An Arab, a Jew, and a Truck  —  Roads to cooperation

31 August 2012


"You can't make peace with your enemy, without your enemy."

            -- Reena Lazar

                Director, Peace It Together, Canada

"People become the stories they hear and the stories they tell."

            -- Elie Wiesel

                 Nobel Peace Laureate

An Arab, a Jew, and a Truck
A story from the USA
     In 1977  Moustafa Soliman began writing his novel of the needed citizen response to to brave government steps like Anwar Sadat's border-crossing to the Israeli people.
     This August, 2012, the inspired Egyptian-born Muslim finally published his vision of how powerful, relevant person-to-person relationships can begin not only in the Middle East but also in New York.

     In the Bronx a religious odd couple is forced by circumstances to live together.
     But they become friends and business partners by choice.
     Ali, a devout Palestinian Muslim and David, an American Orthodox Jew, learn to share a kosher kitchen and recognize their shared humanity.
     Their moving company truck's logo declares: "Moving is our specialty! We've been doing it for centuries!"
     Their business opens a window to ethnic, religious, and political ironies that instruct and inspire readers.


An Arab, a Jew, and a Truck

by Moustafa Soliman

Infinity Publishing - August, 2012 - 237 pages


     Author Moustafa Soliman asks: "Can a moving truck carry hope and bring peace to the Middle East?"
     Moustafa firmly believes that "the propagation of such stories through creative collaboration will ultimately bring peace and understanding to a region that was the source of our civilization."
     He can be reached at his home in Washington, DC --

Jews and Muslims Share a Sanctuary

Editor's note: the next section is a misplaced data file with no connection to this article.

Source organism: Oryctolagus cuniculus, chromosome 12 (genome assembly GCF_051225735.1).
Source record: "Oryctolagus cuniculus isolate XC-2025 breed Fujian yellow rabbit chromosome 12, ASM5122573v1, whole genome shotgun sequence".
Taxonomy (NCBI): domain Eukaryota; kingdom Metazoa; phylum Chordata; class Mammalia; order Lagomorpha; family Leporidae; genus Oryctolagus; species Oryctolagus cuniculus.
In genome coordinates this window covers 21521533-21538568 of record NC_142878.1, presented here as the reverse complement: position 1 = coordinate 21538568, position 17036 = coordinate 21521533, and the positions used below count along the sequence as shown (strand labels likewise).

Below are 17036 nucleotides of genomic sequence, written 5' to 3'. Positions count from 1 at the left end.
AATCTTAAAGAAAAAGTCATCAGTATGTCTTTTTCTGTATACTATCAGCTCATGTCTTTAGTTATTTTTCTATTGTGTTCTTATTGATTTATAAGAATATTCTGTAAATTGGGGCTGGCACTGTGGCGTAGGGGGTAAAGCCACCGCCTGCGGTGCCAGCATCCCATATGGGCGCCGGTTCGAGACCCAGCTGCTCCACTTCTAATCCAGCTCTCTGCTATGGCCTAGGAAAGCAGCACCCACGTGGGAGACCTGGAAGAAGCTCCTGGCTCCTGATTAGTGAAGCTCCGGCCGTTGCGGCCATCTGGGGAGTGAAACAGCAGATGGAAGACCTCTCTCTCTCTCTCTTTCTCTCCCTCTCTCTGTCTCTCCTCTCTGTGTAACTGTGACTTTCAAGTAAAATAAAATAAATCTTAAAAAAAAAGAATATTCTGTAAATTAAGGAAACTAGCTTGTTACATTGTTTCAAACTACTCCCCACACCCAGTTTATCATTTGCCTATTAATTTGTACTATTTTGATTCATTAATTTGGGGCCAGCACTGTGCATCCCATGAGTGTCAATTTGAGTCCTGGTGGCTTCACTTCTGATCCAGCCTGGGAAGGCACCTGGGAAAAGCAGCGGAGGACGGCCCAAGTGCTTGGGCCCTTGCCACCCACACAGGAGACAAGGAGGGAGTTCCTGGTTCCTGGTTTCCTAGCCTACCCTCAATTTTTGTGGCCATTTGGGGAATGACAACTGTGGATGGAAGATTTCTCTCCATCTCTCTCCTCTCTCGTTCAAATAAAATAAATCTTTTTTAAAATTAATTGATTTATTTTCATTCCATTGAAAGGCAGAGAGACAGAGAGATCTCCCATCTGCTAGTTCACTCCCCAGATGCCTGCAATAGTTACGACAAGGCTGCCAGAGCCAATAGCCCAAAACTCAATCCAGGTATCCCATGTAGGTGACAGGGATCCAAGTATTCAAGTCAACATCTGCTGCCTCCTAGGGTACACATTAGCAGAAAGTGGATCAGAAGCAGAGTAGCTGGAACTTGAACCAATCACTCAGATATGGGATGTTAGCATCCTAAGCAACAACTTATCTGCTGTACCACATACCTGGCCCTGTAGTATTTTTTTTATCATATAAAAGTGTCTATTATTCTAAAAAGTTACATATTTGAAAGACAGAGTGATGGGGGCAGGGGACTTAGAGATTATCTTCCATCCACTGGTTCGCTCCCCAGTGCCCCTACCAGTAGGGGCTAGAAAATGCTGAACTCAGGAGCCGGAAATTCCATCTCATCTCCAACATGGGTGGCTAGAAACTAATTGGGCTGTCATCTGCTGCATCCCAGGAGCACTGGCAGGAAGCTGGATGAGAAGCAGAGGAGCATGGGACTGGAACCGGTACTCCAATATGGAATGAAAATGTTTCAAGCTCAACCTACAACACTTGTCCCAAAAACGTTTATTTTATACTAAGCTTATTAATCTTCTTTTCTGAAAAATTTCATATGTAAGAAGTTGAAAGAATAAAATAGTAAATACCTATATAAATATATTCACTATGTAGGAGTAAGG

Northern Virginia, USA

     A few miles from Moustafa Soliman's home, in everyday life Jews and Muslims share a place of prayer.
     When Muslims around the world were gathering for Friday prayers, in one neighbourhood in the US state of Virginia the worshippers enter a building that could hardly be further from a traditional mosque.
     At a time when religious differences are sparking conflict in the Middle East and beyond, increasing cooperation between the two faiths is allowing this unique programme flourish.
     The BBC's Katty Kay reports on how a Jewish community opens its doors because the area's mosques cannot accommodate all of the growing Muslim population.


US synagogue welcomes Muslims seeking a place to pray

BBC News -- 16 August 2012 -- 2 min video

Break Dancing Across the Green Line
Egypt, Israel, Palestine

    Shared human experiences unify, and create common meaning -- a basis for future conversations and relationships.
     This Spring 2012, travelling U.S. musical ambassadors -- cultural diplomats --.created such a foundation for future human engagement and commonality in the Middle East -- Egypt, Palestine, Israel.

     Hip-hop goes beyond race, religion or socioeconomic class, according to Lorenzo Rennie Harris, hip-hop dancer and founder of Rennie Harris Puremovement, Philadelphias famed hip-hop dance company.
     Whether you are from Philly or Cairo, you can connect with African-American arts, because they are about freedom.
     His words were acid-tested by a month-long tour of the Middle East by Harris and his company as part of DanceMotion USA, a diplomatic initiative sponsored by the U.S. State Departments Bureau of Educational and Cultural Affairs and the Brooklyn Academy of Music.
     READ MORE at:


Break Dancing Across the Green Line

Rennie Harris Brings Hip-Hop to Israel and West Bank

The Jewish Daily Forward -- April 26, 2012, issue of May 04, 2012.


     VIEW VIDEO of the shared hip-hop art experiences:

Nablus , Palestine

3/12 min. video  .


Fibers, Egypt

2-1/2 min video

From Cairo to Alexandria, Egypt

3-min video

- - - - -
These and hundreds of other success stories are preserved at